Updates: Harmony and Understanding — Sympathy and Trust Abounding

According to the Mayan calendar, the 21 of December is the end of the non-time and the beginning of time. It is the end of hatred and the beginning of love, the end of lies and beginning of truth.~~Bolivian President Evo Morales

When I woke up Friday morning, there was no snow on the ground, and the world hadn’t come to an end. As December 21, 2012 rolled on, still nothing. The snow was easily explained by over enthusiastic weather teams at Chicago’s news stations. As for the end of the world–not, I decided to do a little investigation of what this Mayan Calendar was all about.

As it turns out, it’s unlikely the ancient Mayan’s thought December 21, 2012 was going to be the last day of life on the planet Earth. Mayans thought about time in terms of suns. This past Friday, to them, marked the shift from the fifth sun to the sixth sun. It’s supposed to mean change, not death. The good news, if you believe it, is that the sixth sun is an age of clarity and justice.

Ok, a lot of you might be thinking, Ellen’s lost it– she’s got the kittens writing her blog posts now. But, no–I don’t think we need to worship ancient Mayan gods, or sit around with a bunch of crystals waiting for a new age to happens. I do think we can create a new age, however, and I see signs of hope.

The first sign for me was the Supreme Court’s upholding the Affordable Care Act. Don’t get me wrong, I don’t think they did it for any good reason. I think that the insurance companies told their friends in the Supreme Court wing of the Republican Party that they sort of liked that mandate that forces people to purchase their high priced product. However, they also showed signs of not wanting to take the limited benefits of the ACA away. Perhaps Republicans are afraid of violating their two Santa Clause theory. The corporate Republicans beat out the Tea Party. Not much, but it’s a start.

The second sign was the decline of the Tea Party and the results of the 2012 election. We had a rare national moment of clarity when Mitt Romney and a slew of other Republicans went down in flames. Tea Party candidates, including Bob Dold, lost, and the Republican Tea Party Senate candidates saved the Democratic Senate for 2013. The results indicate that people are starting to distrust the whole trickle down/fake freedom thing. Other election signs of the new age included expanding rights in many states for the LGBT community and relaxed pot laws.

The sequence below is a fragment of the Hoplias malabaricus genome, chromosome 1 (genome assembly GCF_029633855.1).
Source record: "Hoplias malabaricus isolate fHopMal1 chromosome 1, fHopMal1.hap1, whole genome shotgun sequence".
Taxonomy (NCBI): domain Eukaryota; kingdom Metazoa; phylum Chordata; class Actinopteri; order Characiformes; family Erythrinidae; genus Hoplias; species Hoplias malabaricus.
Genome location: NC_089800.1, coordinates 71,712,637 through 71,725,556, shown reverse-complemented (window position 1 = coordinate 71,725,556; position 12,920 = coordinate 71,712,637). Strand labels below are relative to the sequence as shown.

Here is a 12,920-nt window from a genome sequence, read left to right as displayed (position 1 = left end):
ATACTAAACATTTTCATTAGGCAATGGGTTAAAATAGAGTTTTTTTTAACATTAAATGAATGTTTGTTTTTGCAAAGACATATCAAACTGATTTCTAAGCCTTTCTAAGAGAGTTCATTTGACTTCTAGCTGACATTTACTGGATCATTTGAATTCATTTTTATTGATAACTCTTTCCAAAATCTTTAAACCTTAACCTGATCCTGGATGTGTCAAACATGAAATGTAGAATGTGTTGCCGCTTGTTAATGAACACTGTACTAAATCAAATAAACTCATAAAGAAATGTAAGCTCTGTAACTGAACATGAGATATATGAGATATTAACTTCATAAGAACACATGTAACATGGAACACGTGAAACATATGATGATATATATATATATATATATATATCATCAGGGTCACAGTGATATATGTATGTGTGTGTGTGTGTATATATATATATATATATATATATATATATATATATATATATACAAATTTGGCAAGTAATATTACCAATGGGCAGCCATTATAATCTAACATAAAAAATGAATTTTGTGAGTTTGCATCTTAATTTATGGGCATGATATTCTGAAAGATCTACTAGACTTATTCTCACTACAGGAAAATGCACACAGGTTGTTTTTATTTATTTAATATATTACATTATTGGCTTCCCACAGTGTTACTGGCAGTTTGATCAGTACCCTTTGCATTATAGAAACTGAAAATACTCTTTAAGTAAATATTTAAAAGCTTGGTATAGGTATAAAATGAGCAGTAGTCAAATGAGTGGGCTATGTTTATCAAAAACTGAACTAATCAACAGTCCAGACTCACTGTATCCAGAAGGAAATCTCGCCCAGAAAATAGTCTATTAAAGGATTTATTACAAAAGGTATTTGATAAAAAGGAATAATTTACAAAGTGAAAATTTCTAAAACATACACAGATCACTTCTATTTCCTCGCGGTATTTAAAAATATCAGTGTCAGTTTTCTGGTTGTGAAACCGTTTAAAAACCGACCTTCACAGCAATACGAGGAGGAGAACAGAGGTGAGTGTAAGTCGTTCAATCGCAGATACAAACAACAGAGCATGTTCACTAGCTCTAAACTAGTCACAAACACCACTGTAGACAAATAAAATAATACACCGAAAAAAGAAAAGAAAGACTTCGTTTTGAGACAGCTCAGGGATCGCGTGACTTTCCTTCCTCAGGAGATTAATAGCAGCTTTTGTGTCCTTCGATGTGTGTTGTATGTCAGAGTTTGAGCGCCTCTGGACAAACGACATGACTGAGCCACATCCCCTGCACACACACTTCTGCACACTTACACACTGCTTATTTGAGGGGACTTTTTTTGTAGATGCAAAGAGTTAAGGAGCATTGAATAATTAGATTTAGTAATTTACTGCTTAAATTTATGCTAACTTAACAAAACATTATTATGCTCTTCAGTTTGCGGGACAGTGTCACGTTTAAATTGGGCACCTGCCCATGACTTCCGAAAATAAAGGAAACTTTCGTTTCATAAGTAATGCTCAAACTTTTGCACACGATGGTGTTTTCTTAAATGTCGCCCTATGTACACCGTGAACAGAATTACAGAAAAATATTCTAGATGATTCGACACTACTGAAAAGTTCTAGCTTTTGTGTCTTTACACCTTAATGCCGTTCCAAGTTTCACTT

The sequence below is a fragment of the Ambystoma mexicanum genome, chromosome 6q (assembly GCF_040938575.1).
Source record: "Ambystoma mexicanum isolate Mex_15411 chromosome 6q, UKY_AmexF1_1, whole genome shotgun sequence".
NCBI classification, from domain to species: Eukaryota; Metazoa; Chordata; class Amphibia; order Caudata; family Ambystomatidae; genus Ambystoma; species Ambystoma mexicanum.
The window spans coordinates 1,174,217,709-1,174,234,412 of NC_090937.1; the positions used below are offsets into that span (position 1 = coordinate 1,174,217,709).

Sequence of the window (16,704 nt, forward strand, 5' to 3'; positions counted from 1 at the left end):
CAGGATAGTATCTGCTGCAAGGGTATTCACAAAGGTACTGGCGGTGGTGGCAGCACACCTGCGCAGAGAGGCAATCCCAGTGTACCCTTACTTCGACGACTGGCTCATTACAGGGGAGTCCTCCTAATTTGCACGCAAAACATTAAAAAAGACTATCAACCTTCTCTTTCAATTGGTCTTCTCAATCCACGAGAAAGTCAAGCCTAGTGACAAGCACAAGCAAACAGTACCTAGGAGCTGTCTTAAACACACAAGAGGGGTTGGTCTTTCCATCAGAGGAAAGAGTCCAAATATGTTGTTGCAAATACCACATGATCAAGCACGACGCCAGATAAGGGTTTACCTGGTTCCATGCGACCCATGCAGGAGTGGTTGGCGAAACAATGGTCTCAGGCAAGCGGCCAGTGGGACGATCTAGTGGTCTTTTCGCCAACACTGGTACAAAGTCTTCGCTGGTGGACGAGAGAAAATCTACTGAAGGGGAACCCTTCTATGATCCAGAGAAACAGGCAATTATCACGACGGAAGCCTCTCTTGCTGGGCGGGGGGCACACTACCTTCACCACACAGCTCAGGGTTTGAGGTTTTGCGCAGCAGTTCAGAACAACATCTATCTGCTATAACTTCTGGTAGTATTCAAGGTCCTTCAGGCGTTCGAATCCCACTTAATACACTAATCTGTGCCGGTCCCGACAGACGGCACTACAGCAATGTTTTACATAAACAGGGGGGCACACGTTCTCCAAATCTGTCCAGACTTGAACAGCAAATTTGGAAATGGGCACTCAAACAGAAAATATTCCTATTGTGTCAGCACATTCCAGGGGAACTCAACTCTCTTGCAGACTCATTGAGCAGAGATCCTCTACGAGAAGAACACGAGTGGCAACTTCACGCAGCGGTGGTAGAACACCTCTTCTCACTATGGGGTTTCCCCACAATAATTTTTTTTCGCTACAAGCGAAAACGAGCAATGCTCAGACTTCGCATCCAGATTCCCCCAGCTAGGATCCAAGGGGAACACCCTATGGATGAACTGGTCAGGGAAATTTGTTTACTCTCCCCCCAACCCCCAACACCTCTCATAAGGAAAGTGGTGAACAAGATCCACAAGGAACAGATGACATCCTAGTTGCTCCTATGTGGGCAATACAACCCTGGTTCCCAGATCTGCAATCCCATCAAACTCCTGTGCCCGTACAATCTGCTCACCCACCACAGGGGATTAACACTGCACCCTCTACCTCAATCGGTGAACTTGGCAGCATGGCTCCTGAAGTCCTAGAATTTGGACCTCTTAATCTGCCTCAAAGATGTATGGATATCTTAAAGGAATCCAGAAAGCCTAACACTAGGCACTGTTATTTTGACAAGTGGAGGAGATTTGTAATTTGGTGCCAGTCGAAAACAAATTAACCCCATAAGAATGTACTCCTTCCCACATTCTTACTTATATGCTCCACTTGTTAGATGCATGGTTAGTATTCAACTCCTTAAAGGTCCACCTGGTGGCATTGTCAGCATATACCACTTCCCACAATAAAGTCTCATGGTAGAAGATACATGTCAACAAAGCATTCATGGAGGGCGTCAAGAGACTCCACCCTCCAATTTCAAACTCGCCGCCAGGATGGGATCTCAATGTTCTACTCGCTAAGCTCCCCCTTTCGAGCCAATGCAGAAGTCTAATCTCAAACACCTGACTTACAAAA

The third sign unfortunately came out of tragedy, and is a very mixed signal, but there is some hope. The horrible Sandy Hook shooting has revived the national call for gun control. It even caused the right-wing-nut Governor of Michigan to veto a guns in the schools bill.  I imagine that for all his bluster, he doesn’t want to be that guy who created the situation for another tragedy. Yes, a lot of these people know pushing guns on everyone is wrong, even as they support it.

The takeaway is that gun control discussion had become taboo, but now everyone is talking about it. Even some Republicans see the need to talk and many NRA members want to see some laws to keep guns out of the wrong hands.

Sadly, the elementary shooting also also sparked record sales of guns. Wayne LaPierre of the NRA got a large amount of news coverage calling for a gun solution to the gun problem. He was criticized and protested, but got his beware of the boogeyman point across. However, his solution is untenable and unsustainable, and everyone knows it. There aren’t enough of those gun-laden good guys around for every school door and window, not the mention the malls and movie theaters. Not everyone can shoot well, even with training, and no one wants to give up the freedom of going out and about. The NRA, and their bought and paid for politicians, might win the first few rounds on gun control, but they won’t win in the end. They might even join the Tea Party in bringing the Republican Party back to reality, or bringing it down completely.